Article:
How to "wow" someone new to Python

Andrew Berg aberg010 at
Fri Jan 16 16:24:07 CET 2015

On 2015.01.16 09:03, Chris Angelico wrote:
> Scenario: You're introducing someone to Python for the first time.
> S/he may have some previous programming experience, or may be new to
> the whole idea of giving a computer instructions. You have a couple of
> minutes to show off how awesome Python is. What do you do?
> I was thinking along the lines of a simple demo in the REPL, showing
> off some of Python's coolest features. But then I got stuck on the
> specifics. What are Python's best coolnesses? What makes for a good
> demo?
> Ideally, this should be something that can be demo'd quickly and
> easily, and it should be impressive without going into great details
> of "and see, this is how it works on the inside". So, how would you
> brag about this language?
If the person is already familiar with programming, you could show off how
Python doesn't do a best effort guess at what to do when you make a mistake
(explicit is better than implicit). Many other languages will, for example,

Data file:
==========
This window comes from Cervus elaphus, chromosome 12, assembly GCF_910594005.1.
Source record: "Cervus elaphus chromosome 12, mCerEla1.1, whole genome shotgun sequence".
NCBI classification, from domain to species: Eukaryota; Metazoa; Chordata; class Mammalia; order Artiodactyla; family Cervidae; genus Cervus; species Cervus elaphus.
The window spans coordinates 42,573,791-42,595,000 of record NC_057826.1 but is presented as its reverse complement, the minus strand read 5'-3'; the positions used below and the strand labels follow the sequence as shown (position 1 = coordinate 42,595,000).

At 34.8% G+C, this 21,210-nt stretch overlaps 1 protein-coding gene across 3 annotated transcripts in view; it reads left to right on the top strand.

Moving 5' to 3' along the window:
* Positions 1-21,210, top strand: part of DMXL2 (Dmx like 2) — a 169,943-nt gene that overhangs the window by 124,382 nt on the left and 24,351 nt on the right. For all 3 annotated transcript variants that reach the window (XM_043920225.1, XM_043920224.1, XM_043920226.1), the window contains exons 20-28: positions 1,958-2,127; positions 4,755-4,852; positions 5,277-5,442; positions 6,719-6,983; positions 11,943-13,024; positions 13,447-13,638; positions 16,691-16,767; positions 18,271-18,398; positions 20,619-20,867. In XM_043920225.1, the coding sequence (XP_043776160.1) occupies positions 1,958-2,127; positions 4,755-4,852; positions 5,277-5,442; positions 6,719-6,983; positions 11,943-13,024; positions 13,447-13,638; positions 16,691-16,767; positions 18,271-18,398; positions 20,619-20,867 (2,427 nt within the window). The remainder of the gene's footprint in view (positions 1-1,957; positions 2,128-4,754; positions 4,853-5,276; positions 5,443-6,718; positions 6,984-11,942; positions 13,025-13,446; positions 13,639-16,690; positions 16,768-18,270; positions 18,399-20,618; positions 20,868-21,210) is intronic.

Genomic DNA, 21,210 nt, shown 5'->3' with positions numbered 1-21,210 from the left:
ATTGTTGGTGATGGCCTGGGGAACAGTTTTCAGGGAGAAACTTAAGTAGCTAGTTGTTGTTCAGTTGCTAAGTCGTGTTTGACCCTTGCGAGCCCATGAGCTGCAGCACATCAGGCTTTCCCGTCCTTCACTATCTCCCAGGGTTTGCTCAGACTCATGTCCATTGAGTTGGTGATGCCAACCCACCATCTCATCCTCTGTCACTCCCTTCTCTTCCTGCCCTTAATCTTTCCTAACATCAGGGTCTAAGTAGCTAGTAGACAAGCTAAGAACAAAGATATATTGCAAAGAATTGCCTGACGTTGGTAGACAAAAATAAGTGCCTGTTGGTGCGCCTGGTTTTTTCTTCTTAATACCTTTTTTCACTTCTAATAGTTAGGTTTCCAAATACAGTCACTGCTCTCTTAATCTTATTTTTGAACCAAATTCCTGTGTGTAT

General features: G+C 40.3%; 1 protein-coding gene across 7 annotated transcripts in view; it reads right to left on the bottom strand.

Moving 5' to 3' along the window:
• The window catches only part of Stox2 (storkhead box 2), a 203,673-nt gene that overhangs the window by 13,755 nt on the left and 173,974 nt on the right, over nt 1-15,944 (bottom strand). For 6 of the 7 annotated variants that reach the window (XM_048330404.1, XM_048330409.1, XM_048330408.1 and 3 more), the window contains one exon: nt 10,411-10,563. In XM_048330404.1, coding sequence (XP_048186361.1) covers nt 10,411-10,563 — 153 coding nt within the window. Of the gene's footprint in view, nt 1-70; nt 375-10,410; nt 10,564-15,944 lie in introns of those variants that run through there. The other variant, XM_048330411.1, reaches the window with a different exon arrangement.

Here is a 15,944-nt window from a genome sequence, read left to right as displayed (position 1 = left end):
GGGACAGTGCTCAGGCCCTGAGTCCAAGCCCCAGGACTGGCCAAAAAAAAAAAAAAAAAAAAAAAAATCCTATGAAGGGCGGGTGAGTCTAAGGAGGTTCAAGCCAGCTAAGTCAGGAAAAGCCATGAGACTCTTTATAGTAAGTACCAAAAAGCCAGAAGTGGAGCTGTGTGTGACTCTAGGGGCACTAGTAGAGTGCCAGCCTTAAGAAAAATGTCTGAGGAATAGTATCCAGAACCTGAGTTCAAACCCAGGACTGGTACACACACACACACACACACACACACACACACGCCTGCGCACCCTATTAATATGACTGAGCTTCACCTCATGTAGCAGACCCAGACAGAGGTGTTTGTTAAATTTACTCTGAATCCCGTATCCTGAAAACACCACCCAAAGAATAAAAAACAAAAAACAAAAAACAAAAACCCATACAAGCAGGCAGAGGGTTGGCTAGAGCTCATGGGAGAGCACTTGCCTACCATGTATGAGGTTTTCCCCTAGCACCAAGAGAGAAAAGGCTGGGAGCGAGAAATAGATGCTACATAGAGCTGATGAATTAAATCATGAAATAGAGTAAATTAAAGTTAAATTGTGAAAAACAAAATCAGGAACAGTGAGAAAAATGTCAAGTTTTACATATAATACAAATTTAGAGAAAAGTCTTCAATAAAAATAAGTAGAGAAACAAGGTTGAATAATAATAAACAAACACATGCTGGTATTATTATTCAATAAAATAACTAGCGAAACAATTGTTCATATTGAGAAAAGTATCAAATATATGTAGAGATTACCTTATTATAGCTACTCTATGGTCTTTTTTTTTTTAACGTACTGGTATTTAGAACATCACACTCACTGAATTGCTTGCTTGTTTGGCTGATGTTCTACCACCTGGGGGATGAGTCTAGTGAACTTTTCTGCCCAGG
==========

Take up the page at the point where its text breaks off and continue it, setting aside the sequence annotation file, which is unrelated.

make an undefined variable into a variable defined as an empty string or allow
silly things like 5 + "cheese", whereas Python will let you know that you made
a mistake somewhere instead of letting garbage propagate. This behavior can be
frustrating for newbies to Python, but with someone there to explain why it
works that way, they can learn to appreciate it instead of giving up in anger
after Python keeps throwing exceptions at them.

If the person is not familiar with programming, show them how easy it is to get
something useful written quickly, even with only the stdlib. Low-level details
are handled so that you can focus on what you want the program to do, and there
is a ton of stuff in the stdlib so that it's likely you don't need to go
searching for a bunch of different libraries so that again, you can focus what
you want the program to do. For this, chances are, that person has some things
in mind already that are not difficult to get started with using Python. Also,
using the REPL for this makes it an even better demo. You can probably have the
basic functionality of whatever cool thing they want right there in the REPL.

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